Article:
Furthermore, the “ledger” applications of blockchain can be used to record just about any form of valuable information; not just financial transactions. Anything that can be measured and valued can be stored and shared. This could include votes, food stamps, land titles, deeds of ownership, birth or death certificates, and a whole lot more. The applications of this concept are only limited by the imagination.
We are not talking about some farfetched futuristic utopian concept that could be implemented in the distant future. This is already happening, right here… right now!
To take just one example, BHP Billiton is a multinational firm involved in mining, petroleum, and metals. It’s a multinational company based in Australia. BHP has already integrated Ethereum blockchain technology into its day-to-day administrative operations.
It makes use of the InterPlanetary File System or IPFS, which is a peer-to-peer file system to streamline communication between the core company and its vendors. The technology helped the company to cut out the need to depend on several vendors for sampling of fluids, ore testing, shipping, and distribution.
With Ethereum’s technology in place, all of these processes can be tracked by anyone from the lab technician to the mining engineer to the supply chain manager to sales and distribution. The system can even facilitate a window to access and monitor the whole process for a quality control officer or safety engineer.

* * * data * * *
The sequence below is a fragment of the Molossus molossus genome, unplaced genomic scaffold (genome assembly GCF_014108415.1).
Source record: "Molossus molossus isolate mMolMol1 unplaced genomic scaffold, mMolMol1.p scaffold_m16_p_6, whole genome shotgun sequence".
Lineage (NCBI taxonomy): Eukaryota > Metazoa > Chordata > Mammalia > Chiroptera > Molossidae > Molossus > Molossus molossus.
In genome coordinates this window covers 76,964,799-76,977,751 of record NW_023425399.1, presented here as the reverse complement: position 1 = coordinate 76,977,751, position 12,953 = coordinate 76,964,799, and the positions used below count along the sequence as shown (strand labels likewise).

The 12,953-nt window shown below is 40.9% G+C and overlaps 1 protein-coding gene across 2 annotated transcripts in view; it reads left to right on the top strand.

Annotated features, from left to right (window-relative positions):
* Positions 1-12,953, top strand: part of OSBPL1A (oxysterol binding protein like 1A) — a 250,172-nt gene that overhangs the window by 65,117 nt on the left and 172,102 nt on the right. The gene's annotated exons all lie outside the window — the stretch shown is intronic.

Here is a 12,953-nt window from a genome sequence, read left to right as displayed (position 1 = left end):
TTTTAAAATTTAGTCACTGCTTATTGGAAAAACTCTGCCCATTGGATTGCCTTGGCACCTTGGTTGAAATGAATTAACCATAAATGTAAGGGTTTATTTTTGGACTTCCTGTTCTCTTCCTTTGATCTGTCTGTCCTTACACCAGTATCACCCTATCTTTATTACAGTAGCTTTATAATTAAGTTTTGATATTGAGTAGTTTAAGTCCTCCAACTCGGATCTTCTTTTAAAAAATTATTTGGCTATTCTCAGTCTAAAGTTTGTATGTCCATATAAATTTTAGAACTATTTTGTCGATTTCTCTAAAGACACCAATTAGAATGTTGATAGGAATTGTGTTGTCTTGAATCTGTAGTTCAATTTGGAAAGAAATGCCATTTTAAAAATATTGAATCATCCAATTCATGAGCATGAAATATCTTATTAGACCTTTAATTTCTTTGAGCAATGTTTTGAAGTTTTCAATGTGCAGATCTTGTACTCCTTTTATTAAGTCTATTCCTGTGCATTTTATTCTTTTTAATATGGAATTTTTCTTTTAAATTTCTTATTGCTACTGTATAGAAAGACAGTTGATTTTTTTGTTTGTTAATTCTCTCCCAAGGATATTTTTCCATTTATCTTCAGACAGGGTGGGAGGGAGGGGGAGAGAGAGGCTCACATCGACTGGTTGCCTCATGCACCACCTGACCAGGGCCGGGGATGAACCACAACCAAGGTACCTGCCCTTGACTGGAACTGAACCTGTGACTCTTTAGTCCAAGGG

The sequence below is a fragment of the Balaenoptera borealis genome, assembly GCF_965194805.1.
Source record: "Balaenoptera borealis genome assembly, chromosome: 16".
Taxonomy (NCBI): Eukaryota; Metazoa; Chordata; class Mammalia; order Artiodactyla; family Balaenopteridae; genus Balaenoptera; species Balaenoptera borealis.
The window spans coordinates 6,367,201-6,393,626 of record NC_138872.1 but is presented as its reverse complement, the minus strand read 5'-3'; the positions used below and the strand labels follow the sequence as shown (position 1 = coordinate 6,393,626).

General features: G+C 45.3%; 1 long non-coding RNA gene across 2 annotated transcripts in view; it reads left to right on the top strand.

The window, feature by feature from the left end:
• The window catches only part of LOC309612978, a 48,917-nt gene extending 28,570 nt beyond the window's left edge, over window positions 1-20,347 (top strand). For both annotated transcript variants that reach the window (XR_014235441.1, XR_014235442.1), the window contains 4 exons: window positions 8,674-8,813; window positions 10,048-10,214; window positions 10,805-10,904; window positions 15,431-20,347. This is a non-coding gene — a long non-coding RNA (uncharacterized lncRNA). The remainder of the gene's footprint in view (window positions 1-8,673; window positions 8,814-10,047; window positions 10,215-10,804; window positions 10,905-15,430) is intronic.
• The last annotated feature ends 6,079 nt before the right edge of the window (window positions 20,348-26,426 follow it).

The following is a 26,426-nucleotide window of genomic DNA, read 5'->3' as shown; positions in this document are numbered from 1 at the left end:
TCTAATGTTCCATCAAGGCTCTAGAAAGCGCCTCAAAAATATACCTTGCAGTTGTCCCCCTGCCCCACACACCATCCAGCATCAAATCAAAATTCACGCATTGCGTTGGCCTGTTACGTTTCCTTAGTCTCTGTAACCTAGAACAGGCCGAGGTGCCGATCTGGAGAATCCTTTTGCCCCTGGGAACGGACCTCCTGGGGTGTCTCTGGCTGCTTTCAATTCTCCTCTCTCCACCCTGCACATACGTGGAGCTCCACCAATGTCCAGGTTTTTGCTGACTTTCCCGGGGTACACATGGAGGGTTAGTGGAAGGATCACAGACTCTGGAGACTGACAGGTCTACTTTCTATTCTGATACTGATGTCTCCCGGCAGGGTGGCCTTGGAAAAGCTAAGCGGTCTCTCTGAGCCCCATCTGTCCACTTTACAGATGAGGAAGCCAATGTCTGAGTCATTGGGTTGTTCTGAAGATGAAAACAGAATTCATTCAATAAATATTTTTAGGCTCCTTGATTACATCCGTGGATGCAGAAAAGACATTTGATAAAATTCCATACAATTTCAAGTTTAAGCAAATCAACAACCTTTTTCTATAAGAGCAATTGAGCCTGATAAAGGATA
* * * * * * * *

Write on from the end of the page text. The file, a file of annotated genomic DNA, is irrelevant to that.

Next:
The end result is that they get a system that enables every individual involved in the process to have a real-time assessment of how the process is developing at each stage and, if required, make modifications without any delay or loss of data at zero cost. This is just one example among several blockchain applications currently in place; changing the world as we speak.
Again, the possibilities are endless when you start thinking about the change in dynamics, transparency, and quantification that blockchain technology can bring to virtually every aspect of our lives. At this point in time, it’s not so far-fetched to envision a world where we have an ocean of “smart” devices that sense, record, communicate, respond, and share crucial data to effortlessly and seamlessly execute transactions that will help monitor and manage our environment in the most effective way.
The key factor here is transparency. A universal ledger that accounts for all transactions creates universal trust in the community. So exactly how does this affect us?
Say for example, you’re at a restaurant and you need to know where the ingredients that went into your order came from. Or, you could be working in a foreign country and are burdened by the fees charged by banks or credit companies to send money back home. Or, you could be sick and tired of political leaders who have no accountability or transparency and need to understand how publics funds are being used for the community. Or, you may be a real estate agent who needs to identify land titles surrounding a particular plot.
As in all examples, everything is accessible to you in an instant, enabling you to plan your life and implement it as you see fit.
There’s a great deal of volatility and instability surrounding Bitcoin and its contemporary cryptocurrencies today; however, you can’t deny the fact that the popularity of blockchain applications will continue to grow at an exponential rate in the coming years and conventional financial systems could face a tough time standing up to the challenge.
Mohit Tater is the founder and CEO of BlackBook Investments through which he helps people invest in online businesses and digital assets. Apart from advising clients on SEO and marketing he also blogs at mohittater.com.